Generally, within minutes of an incident, opposition supporters have taken to Reddit to get some international attention, successfully making it to the front page with a couple of posts (about 4 times in the past week: here, here, here and here). But, as Gawker explains, it faces many hurdles in capturing that attention: mainly the horrible developments in Ukraine and the US’ troubled history with Latin America.

In the 16th day of protests between opposition and government forces, amidst tear-gas smoke and road blockades, few things are clear in Venezuela, except that whatever happens next they’re not waiting for it to be televised.

Update: While finishing this writing CNN, who had reported being victims of theft, have been threatened by Maduro of being removed from the country’s airwaves.

Update 2: Zello has denied, via Facebook, claims that the app can give GPS data on users and have tweeted getting reports of the app being blocked in Venezuela.

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Beer

Craft beer is more than a trend, it’s a craft

In old news, craft beer is booming worldwide. Here in Canada it’s been growing for a while and now the government has signaled a welcomed relaxing of red-tape that challenged craft beer creativity (though sales options are still lagging). In the US, craft beer’s market share continues to grow even when overall beer consumption is down. Heck, even Belgian companies have bought into the North American craft beer market indicating interest in innovative beer is found even in markets with an established history of variety.

While many are saying that a drop in overall consumption and saturation in the craft beer marketplace should be setting off alarm bells with regard to the erosion of this trend, the documented rise in interest in homebrewing and the culture around it, should be taken as an indication that this trend is not only demand driven.

Sure, growing demand is likely fueling some hobbyists to take the leap in more established markets, but we find that people are taking up homebrewing and scaling up (succesfully) in less prime markets.

In Spain, a country known better for its wine production and consumption, craft beer has begun carving out a niche for itself. Lack of jobs available and the relative ease of scalability homebrewing provides is cited by craft beer entrepenuers as drivers for dabbling in a market where both demand and offer are both increasing exponentially in the face of a national economic crisis.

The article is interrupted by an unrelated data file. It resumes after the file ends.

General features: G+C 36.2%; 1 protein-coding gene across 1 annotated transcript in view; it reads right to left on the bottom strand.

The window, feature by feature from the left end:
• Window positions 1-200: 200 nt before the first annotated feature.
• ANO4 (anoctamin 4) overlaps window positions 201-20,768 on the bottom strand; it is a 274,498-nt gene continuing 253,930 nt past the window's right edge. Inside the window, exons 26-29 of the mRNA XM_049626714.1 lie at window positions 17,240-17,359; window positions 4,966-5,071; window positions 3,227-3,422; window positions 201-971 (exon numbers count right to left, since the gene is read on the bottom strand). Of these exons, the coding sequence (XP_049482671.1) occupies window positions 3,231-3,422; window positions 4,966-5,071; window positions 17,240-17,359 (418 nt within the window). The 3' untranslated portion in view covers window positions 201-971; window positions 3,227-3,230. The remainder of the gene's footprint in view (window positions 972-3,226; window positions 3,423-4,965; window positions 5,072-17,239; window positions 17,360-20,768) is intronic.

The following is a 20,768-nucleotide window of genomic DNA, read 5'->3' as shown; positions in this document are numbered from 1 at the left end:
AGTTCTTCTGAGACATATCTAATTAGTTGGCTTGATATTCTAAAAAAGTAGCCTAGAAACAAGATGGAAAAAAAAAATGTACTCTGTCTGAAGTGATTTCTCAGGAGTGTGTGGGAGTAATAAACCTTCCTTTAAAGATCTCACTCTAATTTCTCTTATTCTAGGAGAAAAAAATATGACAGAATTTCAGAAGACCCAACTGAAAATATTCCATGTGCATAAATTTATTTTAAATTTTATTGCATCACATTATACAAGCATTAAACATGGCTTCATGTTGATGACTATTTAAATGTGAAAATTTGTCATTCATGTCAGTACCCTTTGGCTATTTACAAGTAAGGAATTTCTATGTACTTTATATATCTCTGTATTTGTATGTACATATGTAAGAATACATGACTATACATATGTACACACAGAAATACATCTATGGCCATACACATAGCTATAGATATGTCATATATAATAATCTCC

My home country of Venezuela is a big beer market, consistently ranking within the top 20 most beer consuming countries, topping the Latin American region, though a whopping 98% of the market is comprised by big brand pilsner lagers (ideal for the hot Caribbean weather).

However, a growing number of homebrewers and small craft beer producers are diversifying the offering recently… even if it only represents 0.02% of market share right now. It started with Tovar, since 1999, which has been joined by Destilo in 2009 and the now growing number of homebrewers-turned-brands popping up like Norte del Sur, Yaracuy, Dos Leones, Cacri, Pisse des Gottes and Clandestina (disclaimer: I helped with the branding on the last one), among many others experimenting with different styles and ingredients.

Ambitions of building a beer empire is not driving the trend in Venezuela. A market dominated by two big brands (Polar 75%, Regional the rest) added to scarcity in finding glass bottles and consistent power blackouts that interrupt the brewing procedure added to legal obstacles to import equipment and ingredients (due to lack of national industry and currency exchange controls) as well as legal hurdles for selling isn’t welcoming to new ventures.

Regardless, as in Spain, the community is thriving and expanding in spite of detrimental market conditions. They’ve joined forces to promote their products online and in events. Homebrewing classes help expand local craft beer culture. And while the potential profitability in the market is very different, Venezuelan upstarts’ initial motivation echoes that of their counterparts in the US long ago: their need, as consumers of beer, to have more varied options.

It is easy to look at the trend as a fad and (consistent) market growth as a bubble, but the persistent patent of communities of motivated consumer-hobbyists innovating the offering in very different markets across the world and updating antiquated legal barriers along the way signal that, while the boom may eventually subside, the global interest in the craft of beer has probably changed the industry.